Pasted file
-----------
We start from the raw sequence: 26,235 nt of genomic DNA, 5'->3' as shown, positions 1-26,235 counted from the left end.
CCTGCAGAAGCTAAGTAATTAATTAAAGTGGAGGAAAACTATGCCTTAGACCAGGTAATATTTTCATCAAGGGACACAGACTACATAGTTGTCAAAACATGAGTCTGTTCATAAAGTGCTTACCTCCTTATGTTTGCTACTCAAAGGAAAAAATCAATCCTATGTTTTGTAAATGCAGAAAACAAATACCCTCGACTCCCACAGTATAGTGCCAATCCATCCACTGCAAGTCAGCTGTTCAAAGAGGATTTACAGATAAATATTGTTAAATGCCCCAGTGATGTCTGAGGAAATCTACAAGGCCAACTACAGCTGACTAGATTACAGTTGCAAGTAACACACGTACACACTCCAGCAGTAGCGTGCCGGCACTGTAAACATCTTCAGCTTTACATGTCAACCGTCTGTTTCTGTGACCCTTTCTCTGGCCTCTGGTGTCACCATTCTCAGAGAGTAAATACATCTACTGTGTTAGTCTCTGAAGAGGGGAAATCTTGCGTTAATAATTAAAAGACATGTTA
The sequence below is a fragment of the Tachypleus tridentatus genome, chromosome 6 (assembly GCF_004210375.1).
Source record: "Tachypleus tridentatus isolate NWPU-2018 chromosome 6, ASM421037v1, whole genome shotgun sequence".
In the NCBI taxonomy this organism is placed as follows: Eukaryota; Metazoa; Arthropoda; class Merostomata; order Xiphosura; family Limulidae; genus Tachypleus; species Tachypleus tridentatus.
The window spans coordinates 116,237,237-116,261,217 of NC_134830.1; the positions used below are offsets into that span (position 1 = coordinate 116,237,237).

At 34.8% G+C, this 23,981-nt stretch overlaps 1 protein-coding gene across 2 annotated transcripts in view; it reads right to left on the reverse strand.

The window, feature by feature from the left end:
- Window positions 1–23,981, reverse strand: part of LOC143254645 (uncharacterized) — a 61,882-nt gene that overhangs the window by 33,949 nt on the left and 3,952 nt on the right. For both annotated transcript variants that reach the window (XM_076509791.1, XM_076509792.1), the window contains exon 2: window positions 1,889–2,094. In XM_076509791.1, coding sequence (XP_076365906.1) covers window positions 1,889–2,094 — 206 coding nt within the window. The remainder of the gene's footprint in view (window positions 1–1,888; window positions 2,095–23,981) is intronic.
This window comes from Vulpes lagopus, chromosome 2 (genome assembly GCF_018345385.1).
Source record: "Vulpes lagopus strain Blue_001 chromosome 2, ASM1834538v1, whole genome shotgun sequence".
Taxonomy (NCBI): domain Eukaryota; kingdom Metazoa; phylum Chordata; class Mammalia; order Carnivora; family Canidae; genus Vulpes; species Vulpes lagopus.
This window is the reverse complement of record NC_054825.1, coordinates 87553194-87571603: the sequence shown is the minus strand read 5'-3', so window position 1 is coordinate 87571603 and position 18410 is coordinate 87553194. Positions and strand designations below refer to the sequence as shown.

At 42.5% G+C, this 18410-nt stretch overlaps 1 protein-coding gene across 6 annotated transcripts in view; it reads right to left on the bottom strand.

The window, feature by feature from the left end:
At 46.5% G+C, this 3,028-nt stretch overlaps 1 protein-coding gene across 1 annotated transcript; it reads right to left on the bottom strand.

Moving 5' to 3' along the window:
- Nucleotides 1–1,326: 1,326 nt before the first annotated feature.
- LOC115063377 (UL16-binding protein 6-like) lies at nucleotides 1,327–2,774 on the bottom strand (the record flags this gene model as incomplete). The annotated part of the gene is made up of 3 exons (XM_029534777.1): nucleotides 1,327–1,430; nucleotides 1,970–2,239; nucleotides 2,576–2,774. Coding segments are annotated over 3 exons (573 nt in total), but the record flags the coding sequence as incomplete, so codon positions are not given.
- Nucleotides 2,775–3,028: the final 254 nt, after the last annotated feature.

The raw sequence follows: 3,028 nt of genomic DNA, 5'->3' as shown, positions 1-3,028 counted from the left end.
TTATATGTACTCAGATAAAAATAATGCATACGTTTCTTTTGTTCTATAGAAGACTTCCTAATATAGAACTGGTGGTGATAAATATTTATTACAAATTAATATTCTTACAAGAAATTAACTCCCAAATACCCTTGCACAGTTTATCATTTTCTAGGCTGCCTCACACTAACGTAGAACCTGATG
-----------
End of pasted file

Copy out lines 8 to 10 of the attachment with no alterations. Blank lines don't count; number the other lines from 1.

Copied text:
The window, feature by feature from the left end:
- Window positions 1–23,981, reverse strand: part of LOC143254645 (uncharacterized) — a 61,882-nt gene that overhangs the window by 33,949 nt on the left and 3,952 nt on the right. For both annotated transcript variants that reach the window (XM_076509791.1, XM_076509792.1), the window contains exon 2: window positions 1,889–2,094. In XM_076509791.1, coding sequence (XP_076365906.1) covers window positions 1,889–2,094 — 206 coding nt within the window. The remainder of the gene's footprint in view (window positions 1–1,888; window positions 2,095–23,981) is intronic.
This window comes from Vulpes lagopus, chromosome 2 (genome assembly GCF_018345385.1).